# Thread: using Fourier transform to solve ODE

1. ## using Fourier transform to solve ODE

For part i) I got the answer 1/((jw)^2 + 5jw +6)

For part ii)
I first consider input to be a unit impulse

Thus, Y(w)=H(w)F(w) and F(w)=1
yI(t)=-1/2pi integrate from -infinity to infinity (e^jwt)/(w^2 - 5jw - 6) dw
where yI(t) is the output when f(t) is a unit impulse
using complex contour integration,
I got yI(t) = 0 for t<0
and yI(t) = 2je^(-2t) - 3je^(-3t) for t>0
Then using y(t)=yI(t)*f(t)
I got y(t) = integrate from -infinity to infinity ( 2je^(-2(t-k)) - 3je^(-3(t-k)) )f(k)dk

For a similar example in my notes, it just stops at this step.

However, for this question I am not sure whether should I stop here as I noticed that I havent use the boundary conditions yet.
Please gives me some idea on this.

2. Originally Posted by progrocklover

For part i) I got the answer 1/((jw)^2 + 5jw +6)

For part ii)
I first consider input to be a unit impulse

Thus, Y(w)=H(w)F(w) and F(w)=1
yI(t)=-1/2pi integrate from -infinity to infinity (e^jwt)/(w^2 - 5jw - 6) dw
where yI(t) is the output when f(t) is a unit impulse
using complex contour integration,
I got yI(t) = 0 for t<0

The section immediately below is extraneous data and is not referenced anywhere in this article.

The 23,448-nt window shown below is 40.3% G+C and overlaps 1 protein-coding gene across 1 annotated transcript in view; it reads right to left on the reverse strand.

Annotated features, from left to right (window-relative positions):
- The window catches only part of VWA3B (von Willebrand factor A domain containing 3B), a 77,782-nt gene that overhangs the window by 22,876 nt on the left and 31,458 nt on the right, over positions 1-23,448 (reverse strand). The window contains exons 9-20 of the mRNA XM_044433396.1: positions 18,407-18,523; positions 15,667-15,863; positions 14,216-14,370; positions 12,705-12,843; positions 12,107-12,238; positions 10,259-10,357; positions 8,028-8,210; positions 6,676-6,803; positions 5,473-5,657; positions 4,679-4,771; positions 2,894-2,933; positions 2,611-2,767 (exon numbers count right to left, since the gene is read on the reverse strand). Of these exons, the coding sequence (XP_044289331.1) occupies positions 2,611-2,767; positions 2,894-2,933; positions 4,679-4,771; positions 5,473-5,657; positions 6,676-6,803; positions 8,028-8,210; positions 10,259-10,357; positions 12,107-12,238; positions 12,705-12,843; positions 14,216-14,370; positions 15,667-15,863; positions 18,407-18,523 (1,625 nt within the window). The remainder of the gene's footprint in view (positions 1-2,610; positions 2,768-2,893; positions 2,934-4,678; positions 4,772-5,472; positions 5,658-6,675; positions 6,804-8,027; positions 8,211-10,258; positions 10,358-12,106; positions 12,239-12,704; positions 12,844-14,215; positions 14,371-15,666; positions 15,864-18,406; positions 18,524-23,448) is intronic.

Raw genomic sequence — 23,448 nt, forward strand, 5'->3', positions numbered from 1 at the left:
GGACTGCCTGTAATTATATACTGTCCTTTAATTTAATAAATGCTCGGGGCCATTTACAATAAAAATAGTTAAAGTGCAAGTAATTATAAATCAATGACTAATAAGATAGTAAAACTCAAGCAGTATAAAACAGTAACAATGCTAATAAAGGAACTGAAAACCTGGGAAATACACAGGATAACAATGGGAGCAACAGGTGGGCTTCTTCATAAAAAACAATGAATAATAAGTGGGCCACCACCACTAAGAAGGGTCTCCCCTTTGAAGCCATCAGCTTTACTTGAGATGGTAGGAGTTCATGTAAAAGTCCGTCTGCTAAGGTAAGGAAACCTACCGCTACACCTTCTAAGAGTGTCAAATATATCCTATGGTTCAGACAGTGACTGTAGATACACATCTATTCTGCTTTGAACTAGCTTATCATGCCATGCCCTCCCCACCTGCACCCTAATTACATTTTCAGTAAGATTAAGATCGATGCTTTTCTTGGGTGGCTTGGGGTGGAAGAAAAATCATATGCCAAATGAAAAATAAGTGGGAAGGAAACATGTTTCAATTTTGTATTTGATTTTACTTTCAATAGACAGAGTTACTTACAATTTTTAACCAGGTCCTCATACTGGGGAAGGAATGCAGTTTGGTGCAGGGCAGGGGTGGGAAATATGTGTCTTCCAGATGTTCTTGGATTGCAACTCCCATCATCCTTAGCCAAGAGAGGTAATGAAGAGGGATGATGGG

and yI(t) = 2je^(-2t) - 3je^(-3t) for t>0
Then using y(t)=yI(t)*f(t)
I got y(t) = integrate from -infinity to infinity ( 2je^(-2(t-k)) - 3je^(-3(t-k)) )f(k)dk

For a similar example in my notes, it just stops at this step.

However, for this question I am not sure whether should I stop here as I noticed that I havent use the boundary conditions yet.
Please gives me some idea on this.
I agree with your Fourier transform this gives that

$\displaystyle \displaystyle [(jw)^2+5(jw)+6]\hat{y}=\hat{f}(w) \iff (jw+2)(jw+3)\hat{y}=\hat{f}(w)$

Now solving for $\displaystyle \hat{y}$ and using partial fractions I get

$\displaystyle \displaystyle \hat{y}=\frac{\hat{f}(w)}{jw+2}-\frac{\hat{f}(w)}{jw+3}$

Since we don't know what $\displaystyle f$ is we will have to make some assumptions later.

Since we have the product of Fourier transforms we will use the convolution theorem

Note that

$\displaystyle \displaystyle \mathcal{F}^{-1}\left( \frac{1}{a+jw}\right)=e^{-ax}u(x)$

Where $\displaystyle u(x)=\begin{cases}1, \text{ if } x> 0 \\ 0, \text{ if } x< 0\end{cases}$

The Heaviside step function.

Now using the convolution theorem we get that

$\displaystyle \displaystyle y=\int_{-\infty}^{\infty}f(\tau)e^{-2(x-\tau)}u(x-\tau)d\tau-\int_{-\infty}^{\infty}f(\tau)e^{-3(x-\tau)}u(x-\tau)d\tau$

So we will need to make assumptions on $\displaystyle f$ so the above integrals converge.